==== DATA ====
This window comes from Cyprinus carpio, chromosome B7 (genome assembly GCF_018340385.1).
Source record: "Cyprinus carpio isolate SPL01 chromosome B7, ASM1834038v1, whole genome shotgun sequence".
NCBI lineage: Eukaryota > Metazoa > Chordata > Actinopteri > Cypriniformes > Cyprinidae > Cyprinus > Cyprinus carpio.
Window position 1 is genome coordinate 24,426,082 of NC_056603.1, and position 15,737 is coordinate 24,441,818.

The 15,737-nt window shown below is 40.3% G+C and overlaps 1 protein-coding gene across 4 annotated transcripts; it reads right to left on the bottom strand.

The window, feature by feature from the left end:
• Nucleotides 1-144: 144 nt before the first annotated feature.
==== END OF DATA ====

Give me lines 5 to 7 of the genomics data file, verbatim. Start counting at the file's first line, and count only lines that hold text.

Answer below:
The 15,737-nt window shown below is 40.3% G+C and overlaps 1 protein-coding gene across 4 annotated transcripts; it reads right to left on the bottom strand.

The window, feature by feature from the left end:
• Nucleotides 1-144: 144 nt before the first annotated feature.